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Human Cognition and Artificial Intelligence: Searching for the fundamental differences of meaning in the boundaries of metaphysics

4th National Conference on Cognitive Science, Humans and Robots Symposium: Common principles and fundamental differences, Hellenic Cognitive Science Society, Athens, 2013. DOI: 10.13140/RG.2.2.17433.67681

Alkis Gounaris
National and Kapodistrian University of Athens

Extended Synopsis: While trying to detect common principles and fundamental differences between Human Cognition (HC) and Artificial Intelligence (AI), it is often expedient to look back into the philosophical foundations to face questions that we tend to casually bypass. Such questions, mainly of an epistemological and ontological character, are related to the “nature” of knowledge and signification and more specifically to the way the world has -or can acquire- meaning for cognitive beings. The initial stages of such an investigation demonstrate the basic ontological differences between HC and AI and contribute to the review of the paradigm of computational theory, as well as to the credibility of alternative approaches on embodied cognition.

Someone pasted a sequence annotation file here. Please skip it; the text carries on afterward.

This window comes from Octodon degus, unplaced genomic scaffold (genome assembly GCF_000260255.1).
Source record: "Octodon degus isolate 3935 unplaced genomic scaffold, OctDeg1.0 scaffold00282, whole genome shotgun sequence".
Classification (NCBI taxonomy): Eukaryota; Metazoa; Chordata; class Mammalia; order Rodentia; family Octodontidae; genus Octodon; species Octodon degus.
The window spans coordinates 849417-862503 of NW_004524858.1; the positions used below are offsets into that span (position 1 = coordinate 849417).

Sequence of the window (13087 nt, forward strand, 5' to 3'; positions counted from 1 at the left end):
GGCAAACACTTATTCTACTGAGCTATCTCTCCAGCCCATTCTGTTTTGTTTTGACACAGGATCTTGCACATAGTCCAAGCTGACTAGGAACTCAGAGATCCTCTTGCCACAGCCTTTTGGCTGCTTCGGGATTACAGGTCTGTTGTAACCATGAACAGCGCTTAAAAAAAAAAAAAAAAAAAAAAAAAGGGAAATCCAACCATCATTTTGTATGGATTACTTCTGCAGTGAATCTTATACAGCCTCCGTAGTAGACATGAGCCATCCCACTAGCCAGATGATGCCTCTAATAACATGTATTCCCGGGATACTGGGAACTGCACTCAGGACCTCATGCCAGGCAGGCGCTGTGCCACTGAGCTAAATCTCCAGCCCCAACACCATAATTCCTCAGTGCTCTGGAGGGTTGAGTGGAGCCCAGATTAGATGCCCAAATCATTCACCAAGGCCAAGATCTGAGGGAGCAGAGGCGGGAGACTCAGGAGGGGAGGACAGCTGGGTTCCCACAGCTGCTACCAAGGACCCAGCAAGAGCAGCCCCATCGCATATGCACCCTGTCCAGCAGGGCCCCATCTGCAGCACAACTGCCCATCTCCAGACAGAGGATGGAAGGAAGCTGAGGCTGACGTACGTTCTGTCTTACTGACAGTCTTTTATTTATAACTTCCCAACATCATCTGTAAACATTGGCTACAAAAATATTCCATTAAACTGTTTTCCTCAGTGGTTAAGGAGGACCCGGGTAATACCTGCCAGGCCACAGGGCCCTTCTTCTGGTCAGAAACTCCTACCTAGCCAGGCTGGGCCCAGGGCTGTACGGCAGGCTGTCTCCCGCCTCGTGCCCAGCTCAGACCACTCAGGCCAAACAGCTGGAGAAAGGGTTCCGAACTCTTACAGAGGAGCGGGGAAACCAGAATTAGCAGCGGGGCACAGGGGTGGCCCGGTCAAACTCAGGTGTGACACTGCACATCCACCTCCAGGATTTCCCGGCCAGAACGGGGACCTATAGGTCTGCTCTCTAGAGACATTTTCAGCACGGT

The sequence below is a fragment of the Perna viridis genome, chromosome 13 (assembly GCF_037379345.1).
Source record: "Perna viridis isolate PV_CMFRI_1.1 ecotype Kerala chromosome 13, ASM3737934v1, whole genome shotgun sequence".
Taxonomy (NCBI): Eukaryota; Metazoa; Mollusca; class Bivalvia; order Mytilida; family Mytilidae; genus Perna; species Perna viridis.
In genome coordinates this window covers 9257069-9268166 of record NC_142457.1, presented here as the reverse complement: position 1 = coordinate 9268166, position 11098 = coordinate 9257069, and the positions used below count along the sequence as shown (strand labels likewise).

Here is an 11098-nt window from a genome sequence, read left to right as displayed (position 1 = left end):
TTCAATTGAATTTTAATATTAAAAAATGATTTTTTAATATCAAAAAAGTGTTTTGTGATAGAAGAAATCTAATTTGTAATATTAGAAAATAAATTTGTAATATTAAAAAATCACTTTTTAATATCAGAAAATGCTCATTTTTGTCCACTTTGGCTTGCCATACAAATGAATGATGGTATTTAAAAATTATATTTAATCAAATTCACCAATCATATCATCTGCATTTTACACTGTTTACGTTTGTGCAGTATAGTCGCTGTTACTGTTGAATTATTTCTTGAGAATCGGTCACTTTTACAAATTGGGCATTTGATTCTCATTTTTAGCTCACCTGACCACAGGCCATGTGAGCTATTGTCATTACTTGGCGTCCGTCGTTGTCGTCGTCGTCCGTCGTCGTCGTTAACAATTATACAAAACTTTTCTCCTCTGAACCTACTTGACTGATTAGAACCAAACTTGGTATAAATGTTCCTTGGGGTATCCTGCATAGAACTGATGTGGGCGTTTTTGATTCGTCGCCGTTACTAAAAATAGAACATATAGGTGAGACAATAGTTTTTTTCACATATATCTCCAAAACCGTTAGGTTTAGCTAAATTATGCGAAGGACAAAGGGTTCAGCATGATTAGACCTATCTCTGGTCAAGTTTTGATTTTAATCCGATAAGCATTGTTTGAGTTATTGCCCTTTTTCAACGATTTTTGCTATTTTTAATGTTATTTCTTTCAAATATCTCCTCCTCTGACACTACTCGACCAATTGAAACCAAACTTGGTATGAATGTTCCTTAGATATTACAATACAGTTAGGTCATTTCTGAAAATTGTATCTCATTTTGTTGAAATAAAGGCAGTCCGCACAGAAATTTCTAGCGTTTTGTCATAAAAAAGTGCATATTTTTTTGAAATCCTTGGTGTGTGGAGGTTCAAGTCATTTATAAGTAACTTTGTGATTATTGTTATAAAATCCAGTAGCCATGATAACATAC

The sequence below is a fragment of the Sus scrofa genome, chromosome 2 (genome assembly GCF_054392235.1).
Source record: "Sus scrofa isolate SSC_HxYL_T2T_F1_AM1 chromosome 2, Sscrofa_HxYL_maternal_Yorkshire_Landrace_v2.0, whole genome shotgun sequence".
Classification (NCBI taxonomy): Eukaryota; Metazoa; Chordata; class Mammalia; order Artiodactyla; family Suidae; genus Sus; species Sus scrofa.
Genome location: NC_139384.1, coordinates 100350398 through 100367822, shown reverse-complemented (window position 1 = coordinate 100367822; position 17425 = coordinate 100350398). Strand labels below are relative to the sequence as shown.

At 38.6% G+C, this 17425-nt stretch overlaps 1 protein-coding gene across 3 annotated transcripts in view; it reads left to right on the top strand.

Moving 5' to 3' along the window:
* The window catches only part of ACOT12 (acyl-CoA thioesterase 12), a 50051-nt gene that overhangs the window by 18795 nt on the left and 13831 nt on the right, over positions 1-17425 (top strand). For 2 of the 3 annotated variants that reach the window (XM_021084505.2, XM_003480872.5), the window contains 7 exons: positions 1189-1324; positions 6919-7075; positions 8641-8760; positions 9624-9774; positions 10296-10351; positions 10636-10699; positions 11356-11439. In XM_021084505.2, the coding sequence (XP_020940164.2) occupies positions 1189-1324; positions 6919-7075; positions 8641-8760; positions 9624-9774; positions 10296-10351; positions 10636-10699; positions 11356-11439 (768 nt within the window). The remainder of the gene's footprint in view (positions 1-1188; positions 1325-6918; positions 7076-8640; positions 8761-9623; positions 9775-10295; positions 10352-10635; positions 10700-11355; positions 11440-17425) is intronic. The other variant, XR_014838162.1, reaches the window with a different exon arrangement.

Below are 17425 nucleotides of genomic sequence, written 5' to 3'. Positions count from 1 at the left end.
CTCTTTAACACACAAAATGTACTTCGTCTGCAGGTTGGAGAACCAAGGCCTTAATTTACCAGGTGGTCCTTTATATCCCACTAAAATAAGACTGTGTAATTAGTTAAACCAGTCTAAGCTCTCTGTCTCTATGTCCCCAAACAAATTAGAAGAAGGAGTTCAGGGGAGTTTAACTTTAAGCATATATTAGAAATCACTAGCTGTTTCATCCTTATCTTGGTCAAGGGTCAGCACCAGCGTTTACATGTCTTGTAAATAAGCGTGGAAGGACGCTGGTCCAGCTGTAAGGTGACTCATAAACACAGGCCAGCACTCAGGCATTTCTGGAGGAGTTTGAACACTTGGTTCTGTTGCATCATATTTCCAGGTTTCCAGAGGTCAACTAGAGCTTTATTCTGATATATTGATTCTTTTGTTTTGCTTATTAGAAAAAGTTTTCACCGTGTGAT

In the present announcement, it will be claimed that through certain explanatory models we are allowed to have a realistic view of human cognition, whereas artificial intelligence is confined (at least up to the contemporary computational models) in an idealistic perspective.

According to these two ontologically distinct positions, either the world has given characteristics in which “meanings” are included, irrespective of how they are imprinted, represented or signified by each and every cognitive being, or the cognitive being projects a world of its own, resulting in each reality of the world -consequently meaning as well- being more or less the reflection of internal mental processes or internal representations of the cognitive being. Between these two positions, that Varela, Thompson και Rosh[1] call the “chicken” position and the “egg” position, there is an array of interesting, some even groundbreaking theories, that aim at solving the problem of how meaning and knowledge are formed.